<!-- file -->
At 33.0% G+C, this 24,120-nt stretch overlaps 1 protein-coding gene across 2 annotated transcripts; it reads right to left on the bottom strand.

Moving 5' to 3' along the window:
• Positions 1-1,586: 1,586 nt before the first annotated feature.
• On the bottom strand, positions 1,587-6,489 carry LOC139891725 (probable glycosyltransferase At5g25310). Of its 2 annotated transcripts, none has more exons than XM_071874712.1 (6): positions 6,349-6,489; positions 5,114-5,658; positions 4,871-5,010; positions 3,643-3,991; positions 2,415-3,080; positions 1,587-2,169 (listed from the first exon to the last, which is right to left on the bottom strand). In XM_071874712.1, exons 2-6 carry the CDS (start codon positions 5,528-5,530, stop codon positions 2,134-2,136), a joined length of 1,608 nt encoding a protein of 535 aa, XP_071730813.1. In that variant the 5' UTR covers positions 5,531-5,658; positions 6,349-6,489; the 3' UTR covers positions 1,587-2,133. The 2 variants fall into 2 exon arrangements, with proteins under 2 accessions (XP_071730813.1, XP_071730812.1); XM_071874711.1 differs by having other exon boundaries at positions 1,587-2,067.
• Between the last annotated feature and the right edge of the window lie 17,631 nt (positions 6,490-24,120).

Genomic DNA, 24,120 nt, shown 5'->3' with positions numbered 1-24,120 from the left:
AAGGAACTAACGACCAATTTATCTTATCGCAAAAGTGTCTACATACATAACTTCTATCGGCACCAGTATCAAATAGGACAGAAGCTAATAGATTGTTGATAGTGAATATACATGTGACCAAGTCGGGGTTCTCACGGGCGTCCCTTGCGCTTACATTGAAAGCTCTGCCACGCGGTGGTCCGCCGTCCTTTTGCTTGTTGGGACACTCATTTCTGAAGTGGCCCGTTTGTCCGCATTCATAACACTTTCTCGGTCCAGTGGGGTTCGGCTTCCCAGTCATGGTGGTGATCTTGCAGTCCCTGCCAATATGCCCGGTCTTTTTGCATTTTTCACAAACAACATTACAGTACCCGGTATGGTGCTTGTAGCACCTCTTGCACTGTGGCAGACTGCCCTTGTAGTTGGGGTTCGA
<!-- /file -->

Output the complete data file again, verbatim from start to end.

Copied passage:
At 33.0% G+C, this 24,120-nt stretch overlaps 1 protein-coding gene across 2 annotated transcripts; it reads right to left on the bottom strand.

Moving 5' to 3' along the window:
• Positions 1-1,586: 1,586 nt before the first annotated feature.
• On the bottom strand, positions 1,587-6,489 carry LOC139891725 (probable glycosyltransferase At5g25310). Of its 2 annotated transcripts, none has more exons than XM_071874712.1 (6): positions 6,349-6,489; positions 5,114-5,658; positions 4,871-5,010; positions 3,643-3,991; positions 2,415-3,080; positions 1,587-2,169 (listed from the first exon to the last, which is right to left on the bottom strand). In XM_071874712.1, exons 2-6 carry the CDS (start codon positions 5,528-5,530, stop codon positions 2,134-2,136), a joined length of 1,608 nt encoding a protein of 535 aa, XP_071730813.1. In that variant the 5' UTR covers positions 5,531-5,658; positions 6,349-6,489; the 3' UTR covers positions 1,587-2,133. The 2 variants fall into 2 exon arrangements, with proteins under 2 accessions (XP_071730813.1, XP_071730812.1); XM_071874711.1 differs by having other exon boundaries at positions 1,587-2,067.
• Between the last annotated feature and the right edge of the window lie 17,631 nt (positions 6,490-24,120).

Genomic DNA, 24,120 nt, shown 5'->3' with positions numbered 1-24,120 from the left:
AAGGAACTAACGACCAATTTATCTTATCGCAAAAGTGTCTACATACATAACTTCTATCGGCACCAGTATCAAATAGGACAGAAGCTAATAGATTGTTGATAGTGAATATACATGTGACCAAGTCGGGGTTCTCACGGGCGTCCCTTGCGCTTACATTGAAAGCTCTGCCACGCGGTGGTCCGCCGTCCTTTTGCTTGTTGGGACACTCATTTCTGAAGTGGCCCGTTTGTCCGCATTCATAACACTTTCTCGGTCCAGTGGGGTTCGGCTTCCCAGTCATGGTGGTGATCTTGCAGTCCCTGCCAATATGCCCGGTCTTTTTGCATTTTTCACAAACAACATTACAGTACCCGGTATGGTGCTTGTAGCACCTCTTGCACTGTGGCAGACTGCCCTTGTAGTTGGGGTTCGA